The migration pattern of avian hosts of West Nile virus could be impacted by climate change. Climate change-induced changes have already been observed in the migration patterns of several avian host species, including the timing, migration routes, abundance, and composition of avian assemblages. Long-distance migratory birds tend to arrive to temperate regions earlier in the spring. In addition, warming temperatures are also impacting the physiology of birds, demonstrated through changes in their egg-laying date, body condition and number of offspring. These changes in the abundance, distribution and physiology of avian hosts will cascade to impact the emergence and distribution of West Nile virus. This could happen through impacting the biting behavior of mosquito vectors; the competence, susceptibility and role of specific bird species in amplifying West Nile virus; as well as shifts in the feeding behavior of Culex mosquitoes between different hosts including people.

Unimodal thermal response of relative R0 for WNV in four vector species adapted from Shocket et al (2020).
WNV in Cx. pipiens (dark grey), Cx. tarsalis (blue), Cx. quinquefasciatus (red), and Cx. univitattus (orange).

Integrating these multiple different pathways through which climate change can impact West Nile virus transmission is challenging. The authors review both data-driven and process-based models as alternative methods for integrating and predicting WNV risk, and how these approaches incorporate climatic variables, through specific studies. In particular, they highlight a specific study by Shocket et al. (2020), that uses trait-based models to characterize the transmission-dependent transmission of ten different mosquito-virus pairs, via calculating the basic reproductive number. This study found that transmission risk peaked around 24 Celsius, but was possible between 12 and 35 Celsius degrees. The authors of that paper specifically demonstrated that the mean incidence of West Nile virus disease across US counties also peaked at 24 Celsius. Interestingly, between 2001-2016, 70% of the counties were below this optimum temperature for transmission, and therefore the area with optimal temperature is expected to increase with climate change, putting more people at risk. Similarly, several studies found that a considerable part of WNV risk in Europe could be explained by mean summer temperature in the preceding year, a mild winter, low winter precipitation, and total annual precipitation in the preceding year. In particular, the largest increases in West Nile virus risk was predicted in northern and western Europe, but with absolute risk remaining highest in southern, central and eastern Europe. Based on different climate change scenarios, this would mean an additional 161-244 million people at risk of WNV transmission by 2050, with most in western Europe. While the current climate in the UK is not suitable for WNV introduction, a different study found that the risk of transient outbreaks might substantially increase after 2050. For the United States, a different study projected a doubling of annual WNV cases by 2050 through intensified drought under the “business as usual” climate scenario.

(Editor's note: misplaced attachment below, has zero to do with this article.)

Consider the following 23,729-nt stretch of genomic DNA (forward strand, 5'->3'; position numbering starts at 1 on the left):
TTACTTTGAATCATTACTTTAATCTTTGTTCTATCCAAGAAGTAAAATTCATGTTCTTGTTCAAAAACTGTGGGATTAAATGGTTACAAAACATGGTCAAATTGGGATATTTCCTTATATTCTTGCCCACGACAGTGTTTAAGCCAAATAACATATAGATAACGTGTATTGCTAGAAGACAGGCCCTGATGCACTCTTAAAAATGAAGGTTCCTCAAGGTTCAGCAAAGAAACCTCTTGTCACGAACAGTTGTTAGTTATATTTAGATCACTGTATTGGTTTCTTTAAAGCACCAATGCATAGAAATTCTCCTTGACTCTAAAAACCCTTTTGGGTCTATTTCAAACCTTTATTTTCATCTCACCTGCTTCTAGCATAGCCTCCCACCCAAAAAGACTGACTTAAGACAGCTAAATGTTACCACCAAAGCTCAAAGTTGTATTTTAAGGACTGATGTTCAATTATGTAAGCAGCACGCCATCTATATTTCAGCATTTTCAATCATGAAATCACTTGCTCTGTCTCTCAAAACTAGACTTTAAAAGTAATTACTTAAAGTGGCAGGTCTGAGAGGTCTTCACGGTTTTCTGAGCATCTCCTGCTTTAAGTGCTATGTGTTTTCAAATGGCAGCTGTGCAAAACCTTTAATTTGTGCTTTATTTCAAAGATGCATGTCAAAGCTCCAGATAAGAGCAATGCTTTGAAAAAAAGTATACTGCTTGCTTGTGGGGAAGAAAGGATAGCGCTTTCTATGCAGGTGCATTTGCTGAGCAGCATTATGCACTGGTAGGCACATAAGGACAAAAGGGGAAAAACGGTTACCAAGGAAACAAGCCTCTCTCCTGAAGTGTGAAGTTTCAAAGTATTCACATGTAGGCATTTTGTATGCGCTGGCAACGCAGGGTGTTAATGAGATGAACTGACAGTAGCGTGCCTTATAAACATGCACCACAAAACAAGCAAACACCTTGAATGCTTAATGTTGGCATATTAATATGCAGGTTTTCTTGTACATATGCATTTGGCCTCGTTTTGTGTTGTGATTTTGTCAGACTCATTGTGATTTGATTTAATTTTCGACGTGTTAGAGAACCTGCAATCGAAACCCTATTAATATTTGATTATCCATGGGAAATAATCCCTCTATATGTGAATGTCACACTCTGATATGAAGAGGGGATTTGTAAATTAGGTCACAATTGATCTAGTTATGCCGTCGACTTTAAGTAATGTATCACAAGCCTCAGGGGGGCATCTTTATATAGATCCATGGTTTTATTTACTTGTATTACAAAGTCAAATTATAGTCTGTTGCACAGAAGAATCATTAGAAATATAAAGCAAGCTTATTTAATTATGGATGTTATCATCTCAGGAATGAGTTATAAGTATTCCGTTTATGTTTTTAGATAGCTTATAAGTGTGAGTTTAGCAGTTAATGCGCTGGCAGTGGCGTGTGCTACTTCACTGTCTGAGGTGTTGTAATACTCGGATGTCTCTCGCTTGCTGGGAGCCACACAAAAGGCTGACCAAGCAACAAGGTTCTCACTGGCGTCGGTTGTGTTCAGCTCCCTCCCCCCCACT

Despite reviewing a considerable literature on the impact of climate change on WNV transmission, the authors highlight the exceptional difficulty of predicting WNV transmission. Most studies, analyses, models and predictions only apply to limited spatial scales. Some of this is due to actual spatial variation in the ecology of West Nile virus, such as different host and vector species in different regions of the United States, as well as between the US and Europe. However, they also highlight a knowledge gap in the transmission cycle of WNV, especially the interplay between vector and host distributions, abundance, competence, and vector feeding preferences which has only been studied for a few species and at a few study sites. Many times, datasets are collected between disparate entities, such as health departments, mosquito control district, academic researchers, who might not share their data, coordinate studies, or even be aware of each other’s activities. Finally, the authors advocate for the integration of other data sources, such as habitat change, socio-economic development, human behavior, travel and trade, in order to fully evaluate the potential impact of human activities on WNV transmission risk as well as the number of people potentially exposed to the virus. The One Health concept, which we have recently discussed, is the perfect vehicle to integrate so wide-ranging societal and ecological data, in order to fully conceptualize the impact of climate change on West Nile virus risk. However, at the end of the day, the most important decision we can make is to commit to stop emitting CO2 and other greenhouse gases as soon as possible. Until we do that, we’re looking at an ever-increasing risk of West Nile virus transmission, and many even more severe consequences.